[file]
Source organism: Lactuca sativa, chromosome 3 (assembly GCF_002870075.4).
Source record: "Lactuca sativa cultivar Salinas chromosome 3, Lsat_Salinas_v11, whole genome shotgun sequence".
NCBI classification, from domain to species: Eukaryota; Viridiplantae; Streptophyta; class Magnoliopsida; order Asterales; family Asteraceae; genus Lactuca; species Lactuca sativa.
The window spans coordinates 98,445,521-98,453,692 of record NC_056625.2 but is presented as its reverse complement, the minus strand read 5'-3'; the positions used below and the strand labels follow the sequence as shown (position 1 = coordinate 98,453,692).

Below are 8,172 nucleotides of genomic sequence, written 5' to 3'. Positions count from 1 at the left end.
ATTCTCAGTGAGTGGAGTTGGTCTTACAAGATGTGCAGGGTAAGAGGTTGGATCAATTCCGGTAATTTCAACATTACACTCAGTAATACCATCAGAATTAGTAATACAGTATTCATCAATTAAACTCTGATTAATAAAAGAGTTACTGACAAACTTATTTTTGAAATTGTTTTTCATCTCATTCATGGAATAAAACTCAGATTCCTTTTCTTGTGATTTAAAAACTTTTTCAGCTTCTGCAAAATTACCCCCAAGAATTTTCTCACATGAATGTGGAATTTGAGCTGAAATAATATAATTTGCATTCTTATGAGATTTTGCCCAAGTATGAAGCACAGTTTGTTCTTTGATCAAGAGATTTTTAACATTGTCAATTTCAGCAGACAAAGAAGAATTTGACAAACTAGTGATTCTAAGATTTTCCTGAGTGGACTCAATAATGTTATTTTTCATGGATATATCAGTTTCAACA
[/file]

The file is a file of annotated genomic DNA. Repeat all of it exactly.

Source organism: Lactuca sativa, chromosome 3 (assembly GCF_002870075.4).
Source record: "Lactuca sativa cultivar Salinas chromosome 3, Lsat_Salinas_v11, whole genome shotgun sequence".
NCBI classification, from domain to species: Eukaryota; Viridiplantae; Streptophyta; class Magnoliopsida; order Asterales; family Asteraceae; genus Lactuca; species Lactuca sativa.
The window spans coordinates 98,445,521-98,453,692 of record NC_056625.2 but is presented as its reverse complement, the minus strand read 5'-3'; the positions used below and the strand labels follow the sequence as shown (position 1 = coordinate 98,453,692).

Below are 8,172 nucleotides of genomic sequence, written 5' to 3'. Positions count from 1 at the left end.
ATTCTCAGTGAGTGGAGTTGGTCTTACAAGATGTGCAGGGTAAGAGGTTGGATCAATTCCGGTAATTTCAACATTACACTCAGTAATACCATCAGAATTAGTAATACAGTATTCATCAATTAAACTCTGATTAATAAAAGAGTTACTGACAAACTTATTTTTGAAATTGTTTTTCATCTCATTCATGGAATAAAACTCAGATTCCTTTTCTTGTGATTTAAAAACTTTTTCAGCTTCTGCAAAATTACCCCCAAGAATTTTCTCACATGAATGTGGAATTTGAGCTGAAATAATATAATTTGCATTCTTATGAGATTTTGCCCAAGTATGAAGCACAGTTTGTTCTTTGATCAAGAGATTTTTAACATTGTCAATTTCAGCAGACAAAGAAGAATTTGACAAACTAGTGATTCTAAGATTTTCCTGAGTGGACTCAATAATGTTATTTTTCATGGATATATCAGTTTCAACA